Consider part (f) of the complaint. Suppose that the probability of SKF’s performance tracking the DJFI over a single trading day was as high as, say, 75%.
1. How do you think that either the “mathematics of compounding” or “probability theory,” by themselves, would make it highly unlikely that SKF could track the DJFI over more than a single trading day, say 5 trading days? What assumption(s) are you making?
2. How do you think that including the “volatility of the DJFI” as a condition could affect your answers to the preceding question?
Conditional entropy in text analysis
“Decoding the Ancient Script of the Indus Valley”
by Ishaan Tharoor, TIME, September 1, 2009
The Indus Valley refers to a 300,000-square-mile region in modern-day Pakistan and northwestern India. Its urban culture is estimated to be at least 4500 years old.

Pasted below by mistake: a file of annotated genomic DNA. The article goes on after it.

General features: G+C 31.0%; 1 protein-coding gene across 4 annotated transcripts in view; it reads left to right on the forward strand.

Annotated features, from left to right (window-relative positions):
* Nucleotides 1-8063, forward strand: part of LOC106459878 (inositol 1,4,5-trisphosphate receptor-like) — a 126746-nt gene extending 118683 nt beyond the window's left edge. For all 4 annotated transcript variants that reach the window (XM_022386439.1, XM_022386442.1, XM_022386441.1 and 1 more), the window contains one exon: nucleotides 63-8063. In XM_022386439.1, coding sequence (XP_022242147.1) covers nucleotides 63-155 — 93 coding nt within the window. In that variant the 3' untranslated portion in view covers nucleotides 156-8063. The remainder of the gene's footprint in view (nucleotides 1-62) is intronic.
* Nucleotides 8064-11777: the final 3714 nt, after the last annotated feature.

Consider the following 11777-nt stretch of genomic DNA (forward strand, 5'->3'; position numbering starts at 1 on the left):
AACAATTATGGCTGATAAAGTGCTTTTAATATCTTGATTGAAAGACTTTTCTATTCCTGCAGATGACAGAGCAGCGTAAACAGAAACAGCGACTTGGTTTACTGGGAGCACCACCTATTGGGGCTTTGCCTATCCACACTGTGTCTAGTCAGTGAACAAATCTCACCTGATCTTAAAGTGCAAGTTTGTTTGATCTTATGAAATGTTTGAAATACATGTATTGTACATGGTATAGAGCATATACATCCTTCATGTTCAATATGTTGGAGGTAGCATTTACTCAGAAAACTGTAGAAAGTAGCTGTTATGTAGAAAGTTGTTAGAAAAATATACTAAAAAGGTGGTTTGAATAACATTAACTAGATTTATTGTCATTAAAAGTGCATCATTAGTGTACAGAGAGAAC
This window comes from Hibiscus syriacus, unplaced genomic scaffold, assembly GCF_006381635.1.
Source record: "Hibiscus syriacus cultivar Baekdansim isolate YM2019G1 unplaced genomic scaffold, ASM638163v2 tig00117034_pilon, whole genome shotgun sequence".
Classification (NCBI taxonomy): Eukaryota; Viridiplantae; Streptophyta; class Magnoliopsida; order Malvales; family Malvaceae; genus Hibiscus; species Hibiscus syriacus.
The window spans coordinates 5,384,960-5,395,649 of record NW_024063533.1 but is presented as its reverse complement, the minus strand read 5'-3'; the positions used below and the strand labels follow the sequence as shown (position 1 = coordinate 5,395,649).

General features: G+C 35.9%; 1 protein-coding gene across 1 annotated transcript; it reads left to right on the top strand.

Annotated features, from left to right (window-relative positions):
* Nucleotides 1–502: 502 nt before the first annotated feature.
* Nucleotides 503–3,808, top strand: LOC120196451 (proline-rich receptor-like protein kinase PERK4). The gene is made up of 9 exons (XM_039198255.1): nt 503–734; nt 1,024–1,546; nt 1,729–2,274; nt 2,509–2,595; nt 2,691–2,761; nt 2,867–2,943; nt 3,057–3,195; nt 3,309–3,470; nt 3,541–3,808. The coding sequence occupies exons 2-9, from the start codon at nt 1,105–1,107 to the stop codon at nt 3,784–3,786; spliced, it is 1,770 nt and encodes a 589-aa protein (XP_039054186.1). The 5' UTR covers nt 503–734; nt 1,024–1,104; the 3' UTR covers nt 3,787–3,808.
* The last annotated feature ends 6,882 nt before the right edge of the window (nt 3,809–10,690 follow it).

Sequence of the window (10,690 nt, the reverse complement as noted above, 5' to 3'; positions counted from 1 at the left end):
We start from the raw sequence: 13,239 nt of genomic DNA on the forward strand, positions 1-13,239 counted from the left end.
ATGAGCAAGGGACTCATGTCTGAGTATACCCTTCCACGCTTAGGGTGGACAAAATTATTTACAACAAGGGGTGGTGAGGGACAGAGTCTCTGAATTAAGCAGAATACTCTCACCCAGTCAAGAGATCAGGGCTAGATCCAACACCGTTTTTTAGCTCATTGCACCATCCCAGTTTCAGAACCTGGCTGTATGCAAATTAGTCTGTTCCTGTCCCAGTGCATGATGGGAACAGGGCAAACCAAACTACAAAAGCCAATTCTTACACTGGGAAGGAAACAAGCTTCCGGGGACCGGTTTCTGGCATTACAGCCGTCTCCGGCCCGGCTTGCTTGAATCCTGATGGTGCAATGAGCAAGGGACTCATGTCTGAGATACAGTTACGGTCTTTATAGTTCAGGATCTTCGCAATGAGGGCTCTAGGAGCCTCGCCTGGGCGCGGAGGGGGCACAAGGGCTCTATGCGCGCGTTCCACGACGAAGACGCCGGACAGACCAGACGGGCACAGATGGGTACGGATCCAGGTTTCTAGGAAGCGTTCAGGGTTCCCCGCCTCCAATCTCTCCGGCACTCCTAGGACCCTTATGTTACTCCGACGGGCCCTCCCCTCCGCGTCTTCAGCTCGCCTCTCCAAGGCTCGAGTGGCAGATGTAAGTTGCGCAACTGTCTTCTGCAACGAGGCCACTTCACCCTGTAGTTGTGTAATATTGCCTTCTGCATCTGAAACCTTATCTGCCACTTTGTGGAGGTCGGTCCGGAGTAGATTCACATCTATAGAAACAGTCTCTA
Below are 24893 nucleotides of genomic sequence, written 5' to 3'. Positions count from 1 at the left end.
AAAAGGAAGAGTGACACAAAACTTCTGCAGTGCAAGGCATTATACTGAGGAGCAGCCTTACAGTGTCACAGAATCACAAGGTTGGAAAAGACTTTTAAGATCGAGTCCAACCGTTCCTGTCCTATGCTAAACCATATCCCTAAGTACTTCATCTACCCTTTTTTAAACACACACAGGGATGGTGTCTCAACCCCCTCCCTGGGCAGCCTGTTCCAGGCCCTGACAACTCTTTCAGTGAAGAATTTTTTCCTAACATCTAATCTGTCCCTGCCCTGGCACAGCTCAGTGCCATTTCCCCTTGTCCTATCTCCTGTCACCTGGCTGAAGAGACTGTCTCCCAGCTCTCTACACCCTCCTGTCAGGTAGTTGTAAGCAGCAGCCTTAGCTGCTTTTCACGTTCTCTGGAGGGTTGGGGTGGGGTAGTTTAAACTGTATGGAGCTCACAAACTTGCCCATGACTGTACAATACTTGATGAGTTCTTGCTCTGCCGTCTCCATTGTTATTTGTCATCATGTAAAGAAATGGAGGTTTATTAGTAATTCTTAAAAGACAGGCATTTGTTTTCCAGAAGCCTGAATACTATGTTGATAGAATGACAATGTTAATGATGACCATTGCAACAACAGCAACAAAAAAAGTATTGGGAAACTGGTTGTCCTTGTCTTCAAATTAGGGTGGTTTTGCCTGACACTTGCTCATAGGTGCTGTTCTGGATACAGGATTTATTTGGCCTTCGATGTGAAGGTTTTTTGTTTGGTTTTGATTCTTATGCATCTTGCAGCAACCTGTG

The group examined hundreds of Harappan texts and tested their structure against other known languages using a computer program. Every language, they suggest, possesses what is known as "conditional entropy": the degree of randomness in a given sequence. In English, for example, the letter "t" can be found preceding a whole variety of other letters, but instances of "tx" or "tz" are far more infrequent than "th" or "ta." … Quantifying this principle through computer probability tests, they determined the Harappan script had a similar measure of conditional entropy to other writing systems, including English, Sanskrit and Sumerian. If it mathematically looked and acted like writing, they concluded, then surely it is writing.